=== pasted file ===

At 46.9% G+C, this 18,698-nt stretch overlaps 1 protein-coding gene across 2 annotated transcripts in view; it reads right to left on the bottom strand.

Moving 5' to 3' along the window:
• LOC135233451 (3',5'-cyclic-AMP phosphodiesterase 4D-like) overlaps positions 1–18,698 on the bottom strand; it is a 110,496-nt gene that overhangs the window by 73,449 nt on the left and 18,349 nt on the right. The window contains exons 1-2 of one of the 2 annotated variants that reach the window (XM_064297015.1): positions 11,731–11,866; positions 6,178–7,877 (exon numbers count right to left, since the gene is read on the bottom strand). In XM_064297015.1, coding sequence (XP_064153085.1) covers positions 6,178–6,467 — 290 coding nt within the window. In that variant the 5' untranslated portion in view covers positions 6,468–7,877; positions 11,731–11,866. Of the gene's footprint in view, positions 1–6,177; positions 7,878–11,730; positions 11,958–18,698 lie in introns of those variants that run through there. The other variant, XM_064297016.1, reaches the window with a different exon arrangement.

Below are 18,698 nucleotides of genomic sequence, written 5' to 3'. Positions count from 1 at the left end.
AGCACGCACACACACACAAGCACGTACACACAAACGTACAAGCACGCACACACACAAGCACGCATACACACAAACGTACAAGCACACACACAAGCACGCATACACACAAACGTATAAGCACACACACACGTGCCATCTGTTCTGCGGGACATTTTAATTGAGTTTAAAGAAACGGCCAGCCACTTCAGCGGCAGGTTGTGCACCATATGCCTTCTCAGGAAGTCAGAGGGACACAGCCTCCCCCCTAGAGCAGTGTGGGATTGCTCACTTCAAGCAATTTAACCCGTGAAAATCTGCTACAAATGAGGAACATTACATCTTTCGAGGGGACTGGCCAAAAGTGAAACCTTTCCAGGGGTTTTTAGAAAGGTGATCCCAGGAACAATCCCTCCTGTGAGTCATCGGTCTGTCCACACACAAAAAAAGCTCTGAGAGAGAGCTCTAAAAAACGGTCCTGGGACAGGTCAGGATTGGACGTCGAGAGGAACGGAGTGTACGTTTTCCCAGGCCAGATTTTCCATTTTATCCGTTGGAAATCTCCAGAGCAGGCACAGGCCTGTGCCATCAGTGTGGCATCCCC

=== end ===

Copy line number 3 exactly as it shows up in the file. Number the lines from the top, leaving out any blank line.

• LOC135233451 (3',5'-cyclic-AMP phosphodiesterase 4D-like) overlaps positions 1–18,698 on the bottom strand; it is a 110,496-nt gene that overhangs the window by 73,449 nt on the left and 18,349 nt on the right. The window contains exons 1-2 of one of the 2 annotated variants that reach the window (XM_064297015.1): positions 11,731–11,866; positions 6,178–7,877 (exon numbers count right to left, since the gene is read on the bottom strand). In XM_064297015.1, coding sequence (XP_064153085.1) covers positions 6,178–6,467 — 290 coding nt within the window. In that variant the 5' untranslated portion in view covers positions 6,468–7,877; positions 11,731–11,866. Of the gene's footprint in view, positions 1–6,177; positions 7,878–11,730; positions 11,958–18,698 lie in introns of those variants that run through there. The other variant, XM_064297016.1, reaches the window with a different exon arrangement.